After describing the childhood, the slave narrative commonly depicts a loss of innocence, that is the protagonist’s confrontation with the cruelties of slavery. An abrupt separation from the family is the first cruel step. Prince cries bitterly when she is sold and has to leave her home and family, so again there is an emphasis on feelings: “I thought my young heart would break, it pained me so.” (p.8). Later, she describes the separation in the following emotional words: “It was a sad parting; one went one way, one another, and our poor mammy went home with nothing [...] I mourned and grieved with a young heart for those whom I loved” (p.12-13). This illustration, mean and pitiful as it might seem to the whites, describes a regular treatment and underlines the remorselessness of slaveholders even against children.
Also in Douglass’ Narrative, separation from the beloved ones is described as one of the cruelest characteristics of slavery. Douglass was separated from his mother when he was but an infant “as it is a common custom [...] to part children from their mothers at a very early age” (p.40). In this statement, he explicitly makes clear to the reader that this separation was common usage and not just a mere incident in his life. He further affirms that there is nothing slaves can do about this malice as they do not have a voice but fully depend on the white slaveholders. Thus blacks are deprived of the human right of having a free will and of influencing their destiny.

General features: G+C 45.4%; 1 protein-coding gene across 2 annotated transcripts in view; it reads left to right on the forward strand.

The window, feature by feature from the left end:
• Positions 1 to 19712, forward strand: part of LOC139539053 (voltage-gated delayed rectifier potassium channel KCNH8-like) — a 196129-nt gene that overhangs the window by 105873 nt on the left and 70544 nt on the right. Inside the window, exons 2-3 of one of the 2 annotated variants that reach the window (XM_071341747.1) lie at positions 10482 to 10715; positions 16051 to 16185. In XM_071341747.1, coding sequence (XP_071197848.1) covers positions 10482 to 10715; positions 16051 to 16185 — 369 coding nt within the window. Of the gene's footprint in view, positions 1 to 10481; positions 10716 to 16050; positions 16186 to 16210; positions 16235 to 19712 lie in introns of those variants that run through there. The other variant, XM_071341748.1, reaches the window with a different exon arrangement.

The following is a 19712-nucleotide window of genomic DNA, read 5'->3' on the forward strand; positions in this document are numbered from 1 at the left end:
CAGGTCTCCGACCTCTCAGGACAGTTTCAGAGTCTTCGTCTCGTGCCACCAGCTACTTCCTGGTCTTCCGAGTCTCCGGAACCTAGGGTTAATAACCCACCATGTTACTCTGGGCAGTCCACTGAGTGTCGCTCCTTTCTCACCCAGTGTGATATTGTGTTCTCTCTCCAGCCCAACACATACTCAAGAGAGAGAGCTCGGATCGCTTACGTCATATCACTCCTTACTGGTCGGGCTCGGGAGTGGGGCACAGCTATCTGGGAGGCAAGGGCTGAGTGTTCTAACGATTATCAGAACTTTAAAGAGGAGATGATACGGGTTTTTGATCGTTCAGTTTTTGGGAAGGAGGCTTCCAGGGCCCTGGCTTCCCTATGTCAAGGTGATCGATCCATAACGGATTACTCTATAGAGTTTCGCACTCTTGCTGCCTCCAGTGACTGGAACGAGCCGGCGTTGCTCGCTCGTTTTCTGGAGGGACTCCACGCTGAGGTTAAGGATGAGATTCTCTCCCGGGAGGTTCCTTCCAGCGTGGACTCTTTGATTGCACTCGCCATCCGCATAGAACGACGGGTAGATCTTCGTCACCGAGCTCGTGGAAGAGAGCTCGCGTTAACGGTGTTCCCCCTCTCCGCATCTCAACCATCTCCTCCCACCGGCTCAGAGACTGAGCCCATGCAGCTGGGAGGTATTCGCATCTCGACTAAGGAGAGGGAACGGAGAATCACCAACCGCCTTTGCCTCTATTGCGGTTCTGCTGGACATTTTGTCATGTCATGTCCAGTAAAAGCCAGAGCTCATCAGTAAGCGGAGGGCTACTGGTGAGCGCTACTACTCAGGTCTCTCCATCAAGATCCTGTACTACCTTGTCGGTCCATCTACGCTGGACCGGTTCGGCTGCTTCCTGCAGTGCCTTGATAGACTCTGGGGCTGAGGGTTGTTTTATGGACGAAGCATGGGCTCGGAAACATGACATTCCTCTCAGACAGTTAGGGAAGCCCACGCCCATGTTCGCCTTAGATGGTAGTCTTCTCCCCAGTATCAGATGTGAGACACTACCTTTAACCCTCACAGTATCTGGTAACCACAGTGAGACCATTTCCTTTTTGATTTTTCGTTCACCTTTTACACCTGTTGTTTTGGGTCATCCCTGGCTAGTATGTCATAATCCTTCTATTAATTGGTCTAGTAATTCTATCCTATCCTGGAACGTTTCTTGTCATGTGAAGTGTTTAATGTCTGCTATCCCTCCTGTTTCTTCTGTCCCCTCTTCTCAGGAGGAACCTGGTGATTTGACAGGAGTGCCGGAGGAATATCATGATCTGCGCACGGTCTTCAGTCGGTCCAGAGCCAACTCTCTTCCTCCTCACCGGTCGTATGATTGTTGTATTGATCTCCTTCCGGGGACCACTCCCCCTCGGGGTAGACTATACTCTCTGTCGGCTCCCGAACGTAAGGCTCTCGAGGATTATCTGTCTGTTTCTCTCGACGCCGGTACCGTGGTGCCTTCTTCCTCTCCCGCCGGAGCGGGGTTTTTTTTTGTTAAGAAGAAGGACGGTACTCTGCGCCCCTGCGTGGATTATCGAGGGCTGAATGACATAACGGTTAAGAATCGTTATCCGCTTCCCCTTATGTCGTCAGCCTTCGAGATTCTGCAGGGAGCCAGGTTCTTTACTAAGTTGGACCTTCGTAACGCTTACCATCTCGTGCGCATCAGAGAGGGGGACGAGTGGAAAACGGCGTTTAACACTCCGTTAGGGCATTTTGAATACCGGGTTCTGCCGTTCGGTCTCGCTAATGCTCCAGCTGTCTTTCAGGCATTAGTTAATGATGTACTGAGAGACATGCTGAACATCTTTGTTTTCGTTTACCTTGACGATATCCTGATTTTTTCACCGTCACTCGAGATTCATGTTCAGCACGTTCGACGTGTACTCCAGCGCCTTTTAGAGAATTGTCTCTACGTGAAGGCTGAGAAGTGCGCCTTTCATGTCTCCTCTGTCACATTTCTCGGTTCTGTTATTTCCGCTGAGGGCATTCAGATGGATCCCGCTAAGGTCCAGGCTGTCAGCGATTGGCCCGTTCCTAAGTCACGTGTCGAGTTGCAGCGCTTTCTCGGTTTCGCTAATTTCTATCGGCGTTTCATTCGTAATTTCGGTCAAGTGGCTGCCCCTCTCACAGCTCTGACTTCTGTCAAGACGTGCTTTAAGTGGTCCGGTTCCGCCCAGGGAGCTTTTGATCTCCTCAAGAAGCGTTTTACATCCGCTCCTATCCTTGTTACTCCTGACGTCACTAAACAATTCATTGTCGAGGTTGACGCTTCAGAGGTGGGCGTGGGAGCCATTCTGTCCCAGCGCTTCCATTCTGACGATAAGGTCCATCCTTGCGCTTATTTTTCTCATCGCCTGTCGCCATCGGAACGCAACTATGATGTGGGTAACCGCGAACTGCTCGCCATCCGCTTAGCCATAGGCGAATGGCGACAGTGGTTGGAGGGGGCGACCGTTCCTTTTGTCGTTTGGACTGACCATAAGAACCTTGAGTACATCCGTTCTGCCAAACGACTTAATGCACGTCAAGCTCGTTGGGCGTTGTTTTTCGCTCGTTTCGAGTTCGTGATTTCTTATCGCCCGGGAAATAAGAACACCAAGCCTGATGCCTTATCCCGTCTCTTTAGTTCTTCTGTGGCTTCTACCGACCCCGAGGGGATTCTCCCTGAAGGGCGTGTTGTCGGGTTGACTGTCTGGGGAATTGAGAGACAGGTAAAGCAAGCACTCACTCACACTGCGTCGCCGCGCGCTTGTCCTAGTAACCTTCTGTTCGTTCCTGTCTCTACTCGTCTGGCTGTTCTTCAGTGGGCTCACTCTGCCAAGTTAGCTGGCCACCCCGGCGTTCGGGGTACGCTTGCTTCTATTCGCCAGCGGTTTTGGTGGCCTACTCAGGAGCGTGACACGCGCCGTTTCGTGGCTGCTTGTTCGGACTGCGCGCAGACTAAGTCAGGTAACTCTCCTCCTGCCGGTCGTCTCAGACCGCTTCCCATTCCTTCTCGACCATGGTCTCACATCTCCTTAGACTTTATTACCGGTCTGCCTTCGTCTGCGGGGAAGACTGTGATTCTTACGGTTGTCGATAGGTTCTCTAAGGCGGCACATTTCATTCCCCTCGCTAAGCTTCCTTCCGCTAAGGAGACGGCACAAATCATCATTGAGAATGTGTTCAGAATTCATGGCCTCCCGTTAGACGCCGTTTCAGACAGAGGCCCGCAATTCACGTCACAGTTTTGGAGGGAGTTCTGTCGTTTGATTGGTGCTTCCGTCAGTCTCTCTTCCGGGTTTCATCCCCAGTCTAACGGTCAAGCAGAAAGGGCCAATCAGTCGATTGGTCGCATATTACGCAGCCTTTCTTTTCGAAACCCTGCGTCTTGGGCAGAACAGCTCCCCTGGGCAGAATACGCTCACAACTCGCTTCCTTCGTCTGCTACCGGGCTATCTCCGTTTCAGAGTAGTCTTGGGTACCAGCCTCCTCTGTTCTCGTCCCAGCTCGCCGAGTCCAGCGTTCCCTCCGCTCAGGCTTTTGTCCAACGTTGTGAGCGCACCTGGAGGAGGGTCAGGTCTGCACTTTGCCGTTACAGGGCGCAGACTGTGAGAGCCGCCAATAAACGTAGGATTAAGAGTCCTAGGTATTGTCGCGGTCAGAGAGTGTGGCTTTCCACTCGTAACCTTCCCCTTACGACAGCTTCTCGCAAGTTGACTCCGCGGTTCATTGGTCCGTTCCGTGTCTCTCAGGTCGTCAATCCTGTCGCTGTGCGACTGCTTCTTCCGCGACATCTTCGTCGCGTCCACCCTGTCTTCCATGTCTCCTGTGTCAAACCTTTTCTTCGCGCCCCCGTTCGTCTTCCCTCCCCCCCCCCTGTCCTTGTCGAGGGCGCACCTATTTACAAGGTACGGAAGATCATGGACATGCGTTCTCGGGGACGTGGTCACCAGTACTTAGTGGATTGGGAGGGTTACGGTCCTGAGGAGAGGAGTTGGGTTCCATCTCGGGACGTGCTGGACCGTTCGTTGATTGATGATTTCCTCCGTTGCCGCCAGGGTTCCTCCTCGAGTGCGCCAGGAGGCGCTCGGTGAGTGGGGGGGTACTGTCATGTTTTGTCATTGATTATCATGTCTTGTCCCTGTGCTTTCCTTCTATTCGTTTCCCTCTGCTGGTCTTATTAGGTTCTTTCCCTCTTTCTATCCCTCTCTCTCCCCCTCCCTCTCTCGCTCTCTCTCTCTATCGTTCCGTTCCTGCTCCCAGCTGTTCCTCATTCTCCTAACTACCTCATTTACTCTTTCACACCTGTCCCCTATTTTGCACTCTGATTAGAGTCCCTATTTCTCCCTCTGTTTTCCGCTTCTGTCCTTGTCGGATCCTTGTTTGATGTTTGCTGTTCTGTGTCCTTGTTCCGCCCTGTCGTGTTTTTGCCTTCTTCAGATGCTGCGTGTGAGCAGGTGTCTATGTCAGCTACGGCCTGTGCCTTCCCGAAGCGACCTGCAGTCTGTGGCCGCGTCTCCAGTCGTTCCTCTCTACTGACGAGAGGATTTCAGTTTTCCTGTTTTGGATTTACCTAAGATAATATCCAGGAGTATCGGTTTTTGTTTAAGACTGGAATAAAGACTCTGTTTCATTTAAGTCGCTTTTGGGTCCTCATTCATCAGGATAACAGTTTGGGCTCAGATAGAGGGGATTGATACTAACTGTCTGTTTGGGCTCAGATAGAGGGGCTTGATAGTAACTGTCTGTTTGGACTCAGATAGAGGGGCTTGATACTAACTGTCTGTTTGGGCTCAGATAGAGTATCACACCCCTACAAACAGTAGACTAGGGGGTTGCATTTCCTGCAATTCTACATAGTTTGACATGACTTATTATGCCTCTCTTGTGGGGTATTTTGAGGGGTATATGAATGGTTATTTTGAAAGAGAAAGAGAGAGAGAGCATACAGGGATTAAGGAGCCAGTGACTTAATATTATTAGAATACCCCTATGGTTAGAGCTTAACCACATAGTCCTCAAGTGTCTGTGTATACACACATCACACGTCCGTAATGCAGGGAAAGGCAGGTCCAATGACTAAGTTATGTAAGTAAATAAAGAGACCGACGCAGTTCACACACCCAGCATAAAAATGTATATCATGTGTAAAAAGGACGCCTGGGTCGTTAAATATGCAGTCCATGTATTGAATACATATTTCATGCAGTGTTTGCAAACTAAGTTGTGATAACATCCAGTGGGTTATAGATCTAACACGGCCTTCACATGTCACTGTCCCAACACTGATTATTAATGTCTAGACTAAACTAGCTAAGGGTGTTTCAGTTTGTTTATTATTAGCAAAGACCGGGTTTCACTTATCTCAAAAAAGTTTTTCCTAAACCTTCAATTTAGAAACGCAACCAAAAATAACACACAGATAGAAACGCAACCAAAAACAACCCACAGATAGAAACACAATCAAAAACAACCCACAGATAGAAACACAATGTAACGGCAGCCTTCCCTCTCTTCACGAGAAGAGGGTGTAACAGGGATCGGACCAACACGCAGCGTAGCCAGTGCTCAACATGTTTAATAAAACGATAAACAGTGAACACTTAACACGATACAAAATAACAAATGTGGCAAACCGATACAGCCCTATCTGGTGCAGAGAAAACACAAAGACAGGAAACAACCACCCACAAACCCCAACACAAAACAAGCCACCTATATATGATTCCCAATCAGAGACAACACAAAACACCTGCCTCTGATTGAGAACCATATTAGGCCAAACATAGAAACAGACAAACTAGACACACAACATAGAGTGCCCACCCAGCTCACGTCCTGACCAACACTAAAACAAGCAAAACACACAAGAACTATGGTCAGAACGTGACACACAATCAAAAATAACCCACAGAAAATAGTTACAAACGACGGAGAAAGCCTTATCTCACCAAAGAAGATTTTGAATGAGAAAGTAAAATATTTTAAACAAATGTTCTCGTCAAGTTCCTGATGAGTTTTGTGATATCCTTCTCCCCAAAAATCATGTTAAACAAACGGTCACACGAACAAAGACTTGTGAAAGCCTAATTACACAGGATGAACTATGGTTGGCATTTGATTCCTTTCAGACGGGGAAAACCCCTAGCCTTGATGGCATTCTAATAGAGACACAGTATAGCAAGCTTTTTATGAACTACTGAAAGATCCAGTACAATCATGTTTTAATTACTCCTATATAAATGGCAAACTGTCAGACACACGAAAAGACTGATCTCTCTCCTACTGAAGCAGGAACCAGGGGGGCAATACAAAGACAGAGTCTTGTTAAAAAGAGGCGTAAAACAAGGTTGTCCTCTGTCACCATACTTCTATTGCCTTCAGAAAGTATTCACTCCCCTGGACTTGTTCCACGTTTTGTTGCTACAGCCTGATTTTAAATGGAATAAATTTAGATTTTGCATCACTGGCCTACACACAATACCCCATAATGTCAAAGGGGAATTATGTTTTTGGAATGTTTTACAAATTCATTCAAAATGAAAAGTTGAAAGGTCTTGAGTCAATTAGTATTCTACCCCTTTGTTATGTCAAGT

“Our fate for life was now to be decided. [...] A single word from the white men was enough – against all our wishes, prayers, and entreaties – to sunder forever the dearest friends, dearest kindred, and strongest ties known to human beings.” (p.64)
Douglass repeatedly underlines the division of family and friends for the pain can also be comprehended and felt by the white readers. On the whole, separation is one of the biggest fears throughout the story. When his first attempt to escape fails, Douglass is afraid of being divided from his fellow-slaves as his heart cannot bear another parting.
“Our greatest concern was about separation. We dreaded that more than any thing this side of death. [...] I was ready for any thing rather than separation.” (p.89-90)
In addition to separation, his initiation to the reality of slavery is shown by a further cruel example in the Narrative; that is when Douglass’ grandmother is taken to the woods and left to die. The corresponding scene that leads to Prince’s loss of innocence is the cruel beating up of Aunt Hetty, her beloved fellow-slave. The scene is so powerful because of the master’s incredible ruthlessness as regards Hetty’s pregnancy, and her consequential death due to her body’s bursting. Whereas Prince reacts with great sorrow, Douglass’s reaction is that of anger due to so much ingratitude.